Tascosa: Its Life and Gaudy Times

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Texas Tech University Press, 2007 - History - 361 pages
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“Gatlin was one of the breed then prevalent on the West Texas plains who would kill a man to check whether the gun was loaded.”Here, for the first time, is the true, detailed, down-and-dirty story of Tascosa: here at last are the facts that connect the stories of the “beef bonanza,” Pat Garrett’s “Home Rangers,” the 1883 Cowboy Strike and the relentless, undeclared war that ensued between the corporation ranchers—Charlie Goodnight, “Alphabet” Lee, Al Boyce of the XIT and the rest of them—and the tough, dangerous fraternity of rustlers manipulated by Tascosa town boss Jesse Jenkins, a thirty year conflict that precipitated as gory a procession of violence and death as any frontier town ever witnessed. As well as being the center of ranching activity in the Panhandle, Tascosa also became the last best hiding place in Texas for killers on the run, horse thieves, tinhorn gamblers, hair-trigger shootists or anyone else with a past he wanted to get away from. Billy the Kid, “Poker Tom” Emory, Bill Gatlin, Jim Kenedy, and Louis “The Animal” Bousman were just a few of the outlaws and desperadoes who vied for dominance with Cape Willingham, Cap Arrington, Jim East, and other lawmen in an ongoing war of attrition that made sudden death a routine occurrence on the town’s dusty street. A lot of bad men made fortunes and a lot of good men lost them as Tascosa went from boom to bust, from frontier Babylon to forgotten ghost town, in just a few short gaudy decades. Bypassed by the railroad, its body fenced in and its heart torn out, the community dried up and blew away. Today, Tascosa is a ghost town; its name all but disappeared from maps of Texas. Gone, but not forgotten: in Tascosa Frederick Nolan has dug up the rip-roaring history of one of the most violent outlaw towns of the Old West.
 

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Photo on page 28 is NOT Charles T. Witherell. The officer pictured is Thomas Buchanan DUNCAN, USMA Class of 1882. The group photo was taken at Fort Clark, Texas in 1888. At the time DUNCAN was a 2nd Lieut in the 3rd Cavalry. DUNCAN went on to achieve the rank of Brigadier General and was awarded the Distinguished Service Cross for valor in World War I while serving as a Brigade Commander in the 35th Division A.E.F. DUNCAN died on 27 April 1940. It should be noted that Captain (Brevet Major) Charles T. Witherell is in fact in the same group photo. I encourage the author to use due diligence in finding CPT Witherell in the photo (he is the older gentlemen on the far right of the second row) and consider correcting the error in the book.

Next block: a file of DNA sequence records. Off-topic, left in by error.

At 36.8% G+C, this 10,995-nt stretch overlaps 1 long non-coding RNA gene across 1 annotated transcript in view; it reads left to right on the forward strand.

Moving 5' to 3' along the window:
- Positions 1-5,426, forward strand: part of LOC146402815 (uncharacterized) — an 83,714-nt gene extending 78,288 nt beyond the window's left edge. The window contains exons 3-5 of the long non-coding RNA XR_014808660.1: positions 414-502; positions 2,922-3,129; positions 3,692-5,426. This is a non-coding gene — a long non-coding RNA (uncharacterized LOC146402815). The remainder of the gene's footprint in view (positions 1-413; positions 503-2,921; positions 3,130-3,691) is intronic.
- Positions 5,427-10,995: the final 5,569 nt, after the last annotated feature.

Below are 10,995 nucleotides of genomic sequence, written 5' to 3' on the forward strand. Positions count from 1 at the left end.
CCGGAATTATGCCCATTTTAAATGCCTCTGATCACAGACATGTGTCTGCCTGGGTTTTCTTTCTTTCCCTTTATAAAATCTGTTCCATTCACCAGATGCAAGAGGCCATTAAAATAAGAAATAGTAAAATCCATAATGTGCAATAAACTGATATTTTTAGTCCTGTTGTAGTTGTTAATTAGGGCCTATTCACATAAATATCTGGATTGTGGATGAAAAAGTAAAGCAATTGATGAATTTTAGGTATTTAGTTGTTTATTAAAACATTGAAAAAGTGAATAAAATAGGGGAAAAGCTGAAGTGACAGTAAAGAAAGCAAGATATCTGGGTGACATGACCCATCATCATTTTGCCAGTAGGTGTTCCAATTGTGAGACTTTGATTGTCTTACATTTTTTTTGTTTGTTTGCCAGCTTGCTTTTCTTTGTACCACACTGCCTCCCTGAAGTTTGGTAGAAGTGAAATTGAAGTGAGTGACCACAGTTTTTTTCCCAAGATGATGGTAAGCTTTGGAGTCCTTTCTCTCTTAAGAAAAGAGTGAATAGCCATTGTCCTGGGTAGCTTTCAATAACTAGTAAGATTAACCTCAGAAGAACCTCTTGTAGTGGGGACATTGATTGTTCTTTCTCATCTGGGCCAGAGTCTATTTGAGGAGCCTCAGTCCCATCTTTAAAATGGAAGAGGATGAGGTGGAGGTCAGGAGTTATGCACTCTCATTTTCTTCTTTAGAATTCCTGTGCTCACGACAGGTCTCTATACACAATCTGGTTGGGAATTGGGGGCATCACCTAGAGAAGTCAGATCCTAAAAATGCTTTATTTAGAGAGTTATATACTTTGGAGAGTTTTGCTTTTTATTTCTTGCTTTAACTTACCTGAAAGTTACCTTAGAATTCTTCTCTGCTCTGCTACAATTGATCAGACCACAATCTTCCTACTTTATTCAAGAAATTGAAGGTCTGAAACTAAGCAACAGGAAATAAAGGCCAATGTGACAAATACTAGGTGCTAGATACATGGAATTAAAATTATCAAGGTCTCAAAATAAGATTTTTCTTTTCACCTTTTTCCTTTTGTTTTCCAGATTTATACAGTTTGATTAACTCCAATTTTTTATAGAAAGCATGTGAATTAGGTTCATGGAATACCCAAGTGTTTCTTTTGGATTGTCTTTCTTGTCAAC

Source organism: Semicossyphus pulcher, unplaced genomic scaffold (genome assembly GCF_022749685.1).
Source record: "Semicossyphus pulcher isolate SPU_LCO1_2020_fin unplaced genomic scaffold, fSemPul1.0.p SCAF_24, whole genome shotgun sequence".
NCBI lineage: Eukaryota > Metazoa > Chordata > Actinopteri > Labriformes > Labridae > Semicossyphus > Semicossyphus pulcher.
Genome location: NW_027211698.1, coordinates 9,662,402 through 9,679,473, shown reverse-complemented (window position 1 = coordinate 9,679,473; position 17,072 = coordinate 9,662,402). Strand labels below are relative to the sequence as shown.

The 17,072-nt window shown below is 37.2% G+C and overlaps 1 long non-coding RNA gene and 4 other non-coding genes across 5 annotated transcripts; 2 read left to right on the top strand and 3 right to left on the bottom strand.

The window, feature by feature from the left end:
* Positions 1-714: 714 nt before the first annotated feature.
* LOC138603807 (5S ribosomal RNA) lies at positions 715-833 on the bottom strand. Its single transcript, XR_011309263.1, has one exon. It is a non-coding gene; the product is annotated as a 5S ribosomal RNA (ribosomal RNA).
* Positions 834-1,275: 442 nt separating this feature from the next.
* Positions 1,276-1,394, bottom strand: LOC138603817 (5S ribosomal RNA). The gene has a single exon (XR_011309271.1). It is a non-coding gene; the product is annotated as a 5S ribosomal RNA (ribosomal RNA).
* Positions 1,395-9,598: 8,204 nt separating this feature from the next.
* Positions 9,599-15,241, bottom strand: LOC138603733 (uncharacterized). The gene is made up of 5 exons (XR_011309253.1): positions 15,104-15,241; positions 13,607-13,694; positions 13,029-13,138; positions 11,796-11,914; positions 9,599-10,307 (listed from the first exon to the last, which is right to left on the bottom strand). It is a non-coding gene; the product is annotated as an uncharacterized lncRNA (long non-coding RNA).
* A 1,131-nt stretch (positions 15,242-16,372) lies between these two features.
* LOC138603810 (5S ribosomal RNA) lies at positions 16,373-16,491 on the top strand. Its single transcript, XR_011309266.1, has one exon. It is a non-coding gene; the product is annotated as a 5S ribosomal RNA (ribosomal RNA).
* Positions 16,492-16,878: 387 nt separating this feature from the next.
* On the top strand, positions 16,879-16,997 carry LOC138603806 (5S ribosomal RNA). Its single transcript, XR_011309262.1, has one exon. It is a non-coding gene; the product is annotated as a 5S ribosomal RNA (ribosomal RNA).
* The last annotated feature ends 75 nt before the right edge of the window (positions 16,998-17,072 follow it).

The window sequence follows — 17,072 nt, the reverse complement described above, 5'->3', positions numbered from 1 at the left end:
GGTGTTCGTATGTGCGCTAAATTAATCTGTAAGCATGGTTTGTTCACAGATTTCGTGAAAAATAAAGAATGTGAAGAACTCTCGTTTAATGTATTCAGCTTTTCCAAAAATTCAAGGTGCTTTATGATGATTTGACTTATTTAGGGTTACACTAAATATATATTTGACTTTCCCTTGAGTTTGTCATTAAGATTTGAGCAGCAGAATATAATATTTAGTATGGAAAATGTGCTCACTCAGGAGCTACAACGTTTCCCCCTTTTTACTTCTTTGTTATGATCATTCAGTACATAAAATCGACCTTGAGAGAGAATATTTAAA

William F. Haenn
LTC, Infantry USA (Ret)
 

Contents

18751876 Last Buffalo First Sheep
1
Henry Hoyt El Medico Colorado
13
18761877 The Coming of the Longhorns
21
Charles Emory SquirrelEye Charlie
32
1878 Billy the Kid Hits Town
38
Jim Kenedy He was a wild one
52
1879188O Growing Pains
58
Selman and Long The Outlaw Confederacy
71
Torn Harris Im tired of this put me away
148
1884 Rustlers vs Rangers
155
Bill Gatlin Bad Clear Through
172
1886 Ill Met by Moonlight
183
The Animal and the Catfish Kid Us fellows have to stick together
196
1886189O When Troubles Come
205
Jesse Jenkins He never owed a debt that he didnt pay
218
1887189O The Writing on the Wall
233

188O Hunting Billy the Kid
78
Poker Torn Emory Riding under a Consumed Name
87
188O1882 Law and Some Order
92
Outlaw Bill Moore Los Muertos No Hablan
107
1882 The Beef Bonanza
117
Cape Willingham Tough fair and respected
128
1883 The Great Cowboy Strike
137
Charles Francis Rudolph Its sad to die young
245
Here We Quit You
250
Frenchy McCormick She was a ringtailed tooter
268
Notes
275
Bibliography
321
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About the author (2007)

Frederick Nolan is the author of The West of Billy the Kid, The Wild West: History, Myth and the Making of America, and many other works of fiction and nonfiction.

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